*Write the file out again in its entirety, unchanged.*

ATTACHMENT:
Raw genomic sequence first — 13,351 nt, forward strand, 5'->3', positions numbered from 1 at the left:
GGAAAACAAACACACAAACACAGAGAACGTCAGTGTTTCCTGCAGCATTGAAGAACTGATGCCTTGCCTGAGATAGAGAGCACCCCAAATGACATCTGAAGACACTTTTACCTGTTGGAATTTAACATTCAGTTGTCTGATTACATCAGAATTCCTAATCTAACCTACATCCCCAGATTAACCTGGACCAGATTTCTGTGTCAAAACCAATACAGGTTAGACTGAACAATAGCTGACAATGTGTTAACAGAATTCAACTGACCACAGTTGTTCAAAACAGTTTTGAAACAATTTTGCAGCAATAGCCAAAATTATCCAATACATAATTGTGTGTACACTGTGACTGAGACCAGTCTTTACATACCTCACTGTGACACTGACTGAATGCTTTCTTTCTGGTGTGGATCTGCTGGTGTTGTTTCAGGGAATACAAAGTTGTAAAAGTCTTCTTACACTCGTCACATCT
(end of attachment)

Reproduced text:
Raw genomic sequence first — 13,351 nt, forward strand, 5'->3', positions numbered from 1 at the left:
GGAAAACAAACACACAAACACAGAGAACGTCAGTGTTTCCTGCAGCATTGAAGAACTGATGCCTTGCCTGAGATAGAGAGCACCCCAAATGACATCTGAAGACACTTTTACCTGTTGGAATTTAACATTCAGTTGTCTGATTACATCAGAATTCCTAATCTAACCTACATCCCCAGATTAACCTGGACCAGATTTCTGTGTCAAAACCAATACAGGTTAGACTGAACAATAGCTGACAATGTGTTAACAGAATTCAACTGACCACAGTTGTTCAAAACAGTTTTGAAACAATTTTGCAGCAATAGCCAAAATTATCCAATACATAATTGTGTGTACACTGTGACTGAGACCAGTCTTTACATACCTCACTGTGACACTGACTGAATGCTTTCTTTCTGGTGTGGATCTGCTGGTGTTGTTTCAGGGAATACAAAGTTGTAAAAGTCTTCTTACACTCGTCACATCT